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Guide to Oriental Rugs

Revamp your small kitchen with the addition of an accent rug to complement your color palette and even to cover imperfections in floors.
mall kitchen rugs are often among the last decor touches added, but they're no less important to overall layout and design. These hard-working additions define different areas in your kitchen while serving as a focal point.
Strategically placing a rug or two in your small kitchen can also give your bare floors an instant boost of warmth and a shot of color.
Area rugs are widely referred to as decorative anchors in a room. Their placement signals a gathering spot and helps to define the flow of a space, which is especially helpful in an open floor plan.
Even in the case of a small kitchen, rugs define these separate zones. Place them underneath the portable kitchen island to define the cooking prep area, or set one below the dining table to anchor the mealtime zone. Although rugs situated under dining tables should be large enough so that the table and all of the chairs fit on top, be sure to scale the rug to the dimensions of your small space so that it doesn't overwhelm your kitchen.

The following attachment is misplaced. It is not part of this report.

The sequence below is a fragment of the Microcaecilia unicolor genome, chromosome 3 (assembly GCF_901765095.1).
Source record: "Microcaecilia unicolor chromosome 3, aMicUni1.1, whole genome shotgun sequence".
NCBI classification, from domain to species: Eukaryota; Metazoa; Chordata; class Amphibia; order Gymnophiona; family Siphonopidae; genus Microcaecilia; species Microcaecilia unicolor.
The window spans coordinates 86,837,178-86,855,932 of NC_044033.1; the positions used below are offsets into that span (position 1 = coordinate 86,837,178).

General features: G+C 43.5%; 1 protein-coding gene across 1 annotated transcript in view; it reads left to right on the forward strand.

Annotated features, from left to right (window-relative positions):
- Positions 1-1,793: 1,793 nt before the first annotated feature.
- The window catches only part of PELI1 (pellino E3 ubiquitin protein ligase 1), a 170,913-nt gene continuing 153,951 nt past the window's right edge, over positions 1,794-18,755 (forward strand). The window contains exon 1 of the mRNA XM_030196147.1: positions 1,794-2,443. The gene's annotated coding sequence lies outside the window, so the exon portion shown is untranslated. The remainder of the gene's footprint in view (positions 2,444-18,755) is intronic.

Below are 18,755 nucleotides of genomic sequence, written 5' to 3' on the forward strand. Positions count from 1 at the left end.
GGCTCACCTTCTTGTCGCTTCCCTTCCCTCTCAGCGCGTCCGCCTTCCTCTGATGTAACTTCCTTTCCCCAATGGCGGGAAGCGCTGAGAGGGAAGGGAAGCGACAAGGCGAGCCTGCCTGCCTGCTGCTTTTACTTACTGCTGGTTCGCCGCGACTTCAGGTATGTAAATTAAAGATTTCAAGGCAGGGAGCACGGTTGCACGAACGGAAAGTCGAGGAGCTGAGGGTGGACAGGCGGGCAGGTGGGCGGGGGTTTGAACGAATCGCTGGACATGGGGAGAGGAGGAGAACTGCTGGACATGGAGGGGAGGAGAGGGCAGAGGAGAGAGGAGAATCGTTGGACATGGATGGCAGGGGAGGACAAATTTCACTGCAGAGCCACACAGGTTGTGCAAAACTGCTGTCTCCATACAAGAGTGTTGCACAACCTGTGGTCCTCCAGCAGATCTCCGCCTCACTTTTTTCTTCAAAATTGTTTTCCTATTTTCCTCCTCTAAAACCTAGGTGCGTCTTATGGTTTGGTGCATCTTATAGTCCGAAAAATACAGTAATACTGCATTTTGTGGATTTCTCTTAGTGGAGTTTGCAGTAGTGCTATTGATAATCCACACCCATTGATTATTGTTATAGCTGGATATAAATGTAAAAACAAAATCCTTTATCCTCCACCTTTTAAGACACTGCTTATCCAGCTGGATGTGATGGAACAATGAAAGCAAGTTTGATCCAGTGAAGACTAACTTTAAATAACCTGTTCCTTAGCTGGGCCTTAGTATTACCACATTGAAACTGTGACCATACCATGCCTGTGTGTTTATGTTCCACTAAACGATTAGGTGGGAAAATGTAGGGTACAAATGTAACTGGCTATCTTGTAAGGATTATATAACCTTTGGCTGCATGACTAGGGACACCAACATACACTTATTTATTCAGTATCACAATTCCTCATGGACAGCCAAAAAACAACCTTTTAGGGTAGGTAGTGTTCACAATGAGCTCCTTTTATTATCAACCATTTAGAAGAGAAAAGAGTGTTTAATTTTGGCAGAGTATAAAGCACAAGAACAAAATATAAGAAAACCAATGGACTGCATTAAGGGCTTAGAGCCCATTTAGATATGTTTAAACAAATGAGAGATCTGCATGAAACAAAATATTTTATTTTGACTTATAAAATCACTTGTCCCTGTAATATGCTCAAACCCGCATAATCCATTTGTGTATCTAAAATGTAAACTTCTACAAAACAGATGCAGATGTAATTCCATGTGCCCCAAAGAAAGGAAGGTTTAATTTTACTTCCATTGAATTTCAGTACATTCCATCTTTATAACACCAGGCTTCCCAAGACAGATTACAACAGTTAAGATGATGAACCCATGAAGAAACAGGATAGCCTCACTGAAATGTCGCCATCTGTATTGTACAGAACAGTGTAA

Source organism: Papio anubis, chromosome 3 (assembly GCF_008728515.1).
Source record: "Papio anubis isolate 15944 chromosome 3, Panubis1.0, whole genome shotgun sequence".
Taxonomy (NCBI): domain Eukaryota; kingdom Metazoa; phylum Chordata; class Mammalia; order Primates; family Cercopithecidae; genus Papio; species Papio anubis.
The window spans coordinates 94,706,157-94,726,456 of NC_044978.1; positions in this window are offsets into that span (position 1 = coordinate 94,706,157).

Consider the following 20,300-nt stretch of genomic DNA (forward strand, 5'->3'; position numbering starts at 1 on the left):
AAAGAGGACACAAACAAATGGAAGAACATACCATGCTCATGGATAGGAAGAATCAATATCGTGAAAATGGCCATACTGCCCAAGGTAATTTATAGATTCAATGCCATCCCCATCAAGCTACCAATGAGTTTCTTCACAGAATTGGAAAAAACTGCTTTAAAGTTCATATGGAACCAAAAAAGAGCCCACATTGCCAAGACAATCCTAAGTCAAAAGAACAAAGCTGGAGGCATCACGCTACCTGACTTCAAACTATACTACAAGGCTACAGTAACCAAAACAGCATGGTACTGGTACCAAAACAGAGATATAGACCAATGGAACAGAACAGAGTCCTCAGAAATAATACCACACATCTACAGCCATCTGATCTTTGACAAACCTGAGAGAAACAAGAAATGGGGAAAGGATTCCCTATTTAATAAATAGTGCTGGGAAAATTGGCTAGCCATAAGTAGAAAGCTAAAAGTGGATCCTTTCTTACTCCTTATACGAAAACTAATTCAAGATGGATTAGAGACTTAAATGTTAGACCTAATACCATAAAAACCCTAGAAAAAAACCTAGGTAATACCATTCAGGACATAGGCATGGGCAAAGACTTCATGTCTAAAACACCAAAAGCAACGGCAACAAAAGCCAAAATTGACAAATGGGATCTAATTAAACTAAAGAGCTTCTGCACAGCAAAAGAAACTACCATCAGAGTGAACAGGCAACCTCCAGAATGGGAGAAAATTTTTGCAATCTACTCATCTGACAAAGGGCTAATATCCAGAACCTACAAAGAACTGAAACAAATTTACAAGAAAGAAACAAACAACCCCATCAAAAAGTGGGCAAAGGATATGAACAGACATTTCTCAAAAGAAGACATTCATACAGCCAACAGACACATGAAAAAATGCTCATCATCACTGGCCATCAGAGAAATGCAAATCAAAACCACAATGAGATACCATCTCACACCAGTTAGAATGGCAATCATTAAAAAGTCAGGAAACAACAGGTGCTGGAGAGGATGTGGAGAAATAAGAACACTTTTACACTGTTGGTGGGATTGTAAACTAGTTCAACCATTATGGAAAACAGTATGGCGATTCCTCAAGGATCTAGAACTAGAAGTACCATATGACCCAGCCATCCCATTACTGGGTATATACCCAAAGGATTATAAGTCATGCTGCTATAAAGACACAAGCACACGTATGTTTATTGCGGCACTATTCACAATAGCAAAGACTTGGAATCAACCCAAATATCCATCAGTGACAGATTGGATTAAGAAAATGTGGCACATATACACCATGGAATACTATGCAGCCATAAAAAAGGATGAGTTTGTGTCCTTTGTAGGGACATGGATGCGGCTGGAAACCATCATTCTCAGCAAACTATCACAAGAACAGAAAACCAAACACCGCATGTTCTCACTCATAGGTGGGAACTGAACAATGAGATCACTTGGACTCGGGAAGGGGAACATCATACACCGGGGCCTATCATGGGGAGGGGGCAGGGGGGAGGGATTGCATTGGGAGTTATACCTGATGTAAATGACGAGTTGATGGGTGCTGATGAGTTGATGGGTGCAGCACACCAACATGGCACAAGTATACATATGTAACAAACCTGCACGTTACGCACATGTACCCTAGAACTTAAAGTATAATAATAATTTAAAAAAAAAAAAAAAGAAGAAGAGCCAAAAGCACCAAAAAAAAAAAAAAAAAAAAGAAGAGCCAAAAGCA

If you're still unsure of where to set your rugs, then look to your floor plan. In a small kitchen, the layout is the best determining factor for where to place a rug and which shape best suits your space. For instance, galley-style kitchens have a prime location along their narrow aisle for an elongated rug known as a runner. An L-shaped breakfast nook with a round table looks finished and polished with a round area rug underneath. It's worth noting that round tables aren't required to have round rugs underfoot; however, the visual symmetry often works well.